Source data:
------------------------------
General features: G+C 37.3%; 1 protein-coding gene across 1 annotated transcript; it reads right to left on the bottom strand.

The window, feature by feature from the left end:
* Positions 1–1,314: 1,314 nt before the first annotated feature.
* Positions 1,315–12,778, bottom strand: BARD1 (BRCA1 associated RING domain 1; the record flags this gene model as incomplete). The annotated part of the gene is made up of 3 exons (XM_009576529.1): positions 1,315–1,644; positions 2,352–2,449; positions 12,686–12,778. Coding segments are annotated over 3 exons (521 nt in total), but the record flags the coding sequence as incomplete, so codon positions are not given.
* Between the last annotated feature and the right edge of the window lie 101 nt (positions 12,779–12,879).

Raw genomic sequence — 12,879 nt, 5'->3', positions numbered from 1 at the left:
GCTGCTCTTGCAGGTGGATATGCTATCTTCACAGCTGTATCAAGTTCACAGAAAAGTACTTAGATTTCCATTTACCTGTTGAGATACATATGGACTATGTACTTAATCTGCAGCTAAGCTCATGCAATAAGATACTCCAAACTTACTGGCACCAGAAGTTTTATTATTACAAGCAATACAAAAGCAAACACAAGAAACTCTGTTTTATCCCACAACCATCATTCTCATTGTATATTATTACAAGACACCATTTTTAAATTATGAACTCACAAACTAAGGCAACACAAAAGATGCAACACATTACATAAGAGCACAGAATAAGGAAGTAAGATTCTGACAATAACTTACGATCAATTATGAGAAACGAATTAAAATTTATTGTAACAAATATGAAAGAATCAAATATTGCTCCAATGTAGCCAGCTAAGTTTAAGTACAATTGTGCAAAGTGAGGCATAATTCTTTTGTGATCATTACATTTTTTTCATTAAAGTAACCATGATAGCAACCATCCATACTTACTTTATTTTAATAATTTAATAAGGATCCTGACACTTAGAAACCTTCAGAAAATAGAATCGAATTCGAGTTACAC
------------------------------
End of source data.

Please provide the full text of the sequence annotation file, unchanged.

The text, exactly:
General features: G+C 37.3%; 1 protein-coding gene across 1 annotated transcript; it reads right to left on the bottom strand.

The window, feature by feature from the left end:
* Positions 1–1,314: 1,314 nt before the first annotated feature.
* Positions 1,315–12,778, bottom strand: BARD1 (BRCA1 associated RING domain 1; the record flags this gene model as incomplete). The annotated part of the gene is made up of 3 exons (XM_009576529.1): positions 1,315–1,644; positions 2,352–2,449; positions 12,686–12,778. Coding segments are annotated over 3 exons (521 nt in total), but the record flags the coding sequence as incomplete, so codon positions are not given.
* Between the last annotated feature and the right edge of the window lie 101 nt (positions 12,779–12,879).

Raw genomic sequence — 12,879 nt, 5'->3', positions numbered from 1 at the left:
GCTGCTCTTGCAGGTGGATATGCTATCTTCACAGCTGTATCAAGTTCACAGAAAAGTACTTAGATTTCCATTTACCTGTTGAGATACATATGGACTATGTACTTAATCTGCAGCTAAGCTCATGCAATAAGATACTCCAAACTTACTGGCACCAGAAGTTTTATTATTACAAGCAATACAAAAGCAAACACAAGAAACTCTGTTTTATCCCACAACCATCATTCTCATTGTATATTATTACAAGACACCATTTTTAAATTATGAACTCACAAACTAAGGCAACACAAAAGATGCAACACATTACATAAGAGCACAGAATAAGGAAGTAAGATTCTGACAATAACTTACGATCAATTATGAGAAACGAATTAAAATTTATTGTAACAAATATGAAAGAATCAAATATTGCTCCAATGTAGCCAGCTAAGTTTAAGTACAATTGTGCAAAGTGAGGCATAATTCTTTTGTGATCATTACATTTTTTTCATTAAAGTAACCATGATAGCAACCATCCATACTTACTTTATTTTAATAATTTAATAAGGATCCTGACACTTAGAAACCTTCAGAAAATAGAATCGAATTCGAGTTACAC